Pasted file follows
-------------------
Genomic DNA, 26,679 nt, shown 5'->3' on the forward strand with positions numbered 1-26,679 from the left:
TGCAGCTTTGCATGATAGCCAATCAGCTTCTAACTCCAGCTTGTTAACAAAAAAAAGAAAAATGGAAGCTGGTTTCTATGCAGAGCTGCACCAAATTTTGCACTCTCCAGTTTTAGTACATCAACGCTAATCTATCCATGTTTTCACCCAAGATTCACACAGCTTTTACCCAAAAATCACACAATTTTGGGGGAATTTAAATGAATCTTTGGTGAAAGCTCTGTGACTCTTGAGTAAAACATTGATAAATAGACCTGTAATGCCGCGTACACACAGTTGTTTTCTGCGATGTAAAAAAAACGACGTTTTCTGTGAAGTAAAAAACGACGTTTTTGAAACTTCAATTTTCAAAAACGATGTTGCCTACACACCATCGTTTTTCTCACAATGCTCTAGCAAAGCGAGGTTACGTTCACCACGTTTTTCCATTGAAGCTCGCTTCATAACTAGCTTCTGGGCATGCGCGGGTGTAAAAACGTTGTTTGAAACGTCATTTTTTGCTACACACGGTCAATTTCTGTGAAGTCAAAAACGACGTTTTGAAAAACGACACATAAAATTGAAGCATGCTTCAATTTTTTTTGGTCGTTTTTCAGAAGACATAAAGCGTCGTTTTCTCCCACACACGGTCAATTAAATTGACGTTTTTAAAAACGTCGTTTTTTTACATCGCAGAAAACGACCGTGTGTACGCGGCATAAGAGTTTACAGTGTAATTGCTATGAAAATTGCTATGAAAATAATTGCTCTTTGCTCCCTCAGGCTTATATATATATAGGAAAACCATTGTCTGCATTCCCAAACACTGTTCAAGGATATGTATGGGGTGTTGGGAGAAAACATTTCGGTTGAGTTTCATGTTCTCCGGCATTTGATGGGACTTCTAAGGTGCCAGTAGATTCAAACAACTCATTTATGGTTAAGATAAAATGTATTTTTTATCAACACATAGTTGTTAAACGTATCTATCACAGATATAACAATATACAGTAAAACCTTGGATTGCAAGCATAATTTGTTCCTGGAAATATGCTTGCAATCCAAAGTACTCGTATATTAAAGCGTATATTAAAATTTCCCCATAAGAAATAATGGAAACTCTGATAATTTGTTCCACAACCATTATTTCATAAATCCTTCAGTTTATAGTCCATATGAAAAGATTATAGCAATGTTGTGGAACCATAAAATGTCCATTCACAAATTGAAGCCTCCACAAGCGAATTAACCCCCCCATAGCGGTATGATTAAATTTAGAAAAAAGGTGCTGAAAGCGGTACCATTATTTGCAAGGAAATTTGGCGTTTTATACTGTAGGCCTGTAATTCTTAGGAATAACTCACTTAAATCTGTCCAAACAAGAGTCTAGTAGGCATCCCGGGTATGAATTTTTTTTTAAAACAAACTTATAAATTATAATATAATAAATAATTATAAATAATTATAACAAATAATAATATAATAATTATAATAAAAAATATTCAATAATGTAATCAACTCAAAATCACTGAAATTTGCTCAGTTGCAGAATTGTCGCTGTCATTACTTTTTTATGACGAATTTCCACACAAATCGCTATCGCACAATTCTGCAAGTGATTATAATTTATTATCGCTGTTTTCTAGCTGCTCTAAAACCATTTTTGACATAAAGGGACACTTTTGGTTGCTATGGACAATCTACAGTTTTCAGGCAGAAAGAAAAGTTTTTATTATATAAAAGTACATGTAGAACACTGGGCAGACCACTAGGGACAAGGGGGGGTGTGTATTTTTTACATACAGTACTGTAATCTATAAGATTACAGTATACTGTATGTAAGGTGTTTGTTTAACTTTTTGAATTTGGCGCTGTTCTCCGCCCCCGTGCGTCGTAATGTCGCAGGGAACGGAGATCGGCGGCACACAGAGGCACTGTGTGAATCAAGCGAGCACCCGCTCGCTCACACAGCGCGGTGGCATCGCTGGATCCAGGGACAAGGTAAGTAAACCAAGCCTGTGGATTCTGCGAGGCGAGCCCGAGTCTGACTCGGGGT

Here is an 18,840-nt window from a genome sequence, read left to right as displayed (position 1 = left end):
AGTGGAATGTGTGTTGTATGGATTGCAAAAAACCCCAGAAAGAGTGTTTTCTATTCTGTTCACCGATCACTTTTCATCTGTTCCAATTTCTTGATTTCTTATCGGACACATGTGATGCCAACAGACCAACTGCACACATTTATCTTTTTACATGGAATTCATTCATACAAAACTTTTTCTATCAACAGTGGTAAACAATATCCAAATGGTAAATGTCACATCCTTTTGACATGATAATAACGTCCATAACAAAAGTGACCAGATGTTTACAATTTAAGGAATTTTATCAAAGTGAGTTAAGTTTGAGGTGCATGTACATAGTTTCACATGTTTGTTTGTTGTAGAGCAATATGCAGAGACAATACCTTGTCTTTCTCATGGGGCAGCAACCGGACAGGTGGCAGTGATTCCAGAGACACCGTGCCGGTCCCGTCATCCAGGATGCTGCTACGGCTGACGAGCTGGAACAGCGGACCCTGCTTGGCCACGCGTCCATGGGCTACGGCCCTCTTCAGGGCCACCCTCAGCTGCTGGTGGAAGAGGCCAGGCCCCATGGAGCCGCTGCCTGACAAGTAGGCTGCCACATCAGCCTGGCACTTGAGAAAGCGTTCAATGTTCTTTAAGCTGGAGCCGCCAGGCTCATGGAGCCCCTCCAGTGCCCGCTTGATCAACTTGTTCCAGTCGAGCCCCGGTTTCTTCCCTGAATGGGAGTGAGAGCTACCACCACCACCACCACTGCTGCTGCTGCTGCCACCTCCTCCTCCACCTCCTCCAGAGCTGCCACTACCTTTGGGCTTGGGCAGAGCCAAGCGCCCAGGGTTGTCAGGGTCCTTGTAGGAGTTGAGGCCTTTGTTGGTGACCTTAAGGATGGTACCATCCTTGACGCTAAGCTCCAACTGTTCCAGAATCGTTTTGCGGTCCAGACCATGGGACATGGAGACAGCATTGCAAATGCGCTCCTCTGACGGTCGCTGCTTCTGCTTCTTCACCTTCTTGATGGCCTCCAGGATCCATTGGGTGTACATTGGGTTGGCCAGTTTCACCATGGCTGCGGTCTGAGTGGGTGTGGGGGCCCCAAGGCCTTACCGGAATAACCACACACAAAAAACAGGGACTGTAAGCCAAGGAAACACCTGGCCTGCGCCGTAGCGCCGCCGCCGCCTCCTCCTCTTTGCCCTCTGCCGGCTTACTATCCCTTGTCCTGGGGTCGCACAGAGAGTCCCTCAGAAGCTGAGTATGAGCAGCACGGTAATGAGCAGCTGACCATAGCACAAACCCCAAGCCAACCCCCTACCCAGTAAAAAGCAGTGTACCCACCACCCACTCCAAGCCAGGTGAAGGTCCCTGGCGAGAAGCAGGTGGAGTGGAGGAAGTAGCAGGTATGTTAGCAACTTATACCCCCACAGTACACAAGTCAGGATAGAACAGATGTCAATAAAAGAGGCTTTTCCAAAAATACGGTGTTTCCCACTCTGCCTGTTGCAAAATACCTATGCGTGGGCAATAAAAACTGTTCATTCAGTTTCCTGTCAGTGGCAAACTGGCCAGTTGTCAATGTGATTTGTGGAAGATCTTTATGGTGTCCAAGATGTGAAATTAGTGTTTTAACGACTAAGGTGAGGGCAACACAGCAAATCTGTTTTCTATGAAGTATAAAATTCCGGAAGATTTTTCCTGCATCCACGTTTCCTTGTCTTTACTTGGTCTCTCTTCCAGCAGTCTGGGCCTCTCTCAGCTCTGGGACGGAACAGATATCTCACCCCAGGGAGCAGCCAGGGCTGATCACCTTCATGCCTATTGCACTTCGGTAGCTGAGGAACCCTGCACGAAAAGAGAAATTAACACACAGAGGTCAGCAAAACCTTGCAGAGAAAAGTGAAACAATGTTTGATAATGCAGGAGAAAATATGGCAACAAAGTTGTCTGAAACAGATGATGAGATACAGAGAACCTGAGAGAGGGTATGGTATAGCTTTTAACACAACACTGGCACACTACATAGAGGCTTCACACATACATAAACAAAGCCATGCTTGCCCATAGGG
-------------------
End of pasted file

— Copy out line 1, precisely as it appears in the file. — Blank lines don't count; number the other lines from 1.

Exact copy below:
Genomic DNA, 26,679 nt, shown 5'->3' on the forward strand with positions numbered 1-26,679 from the left: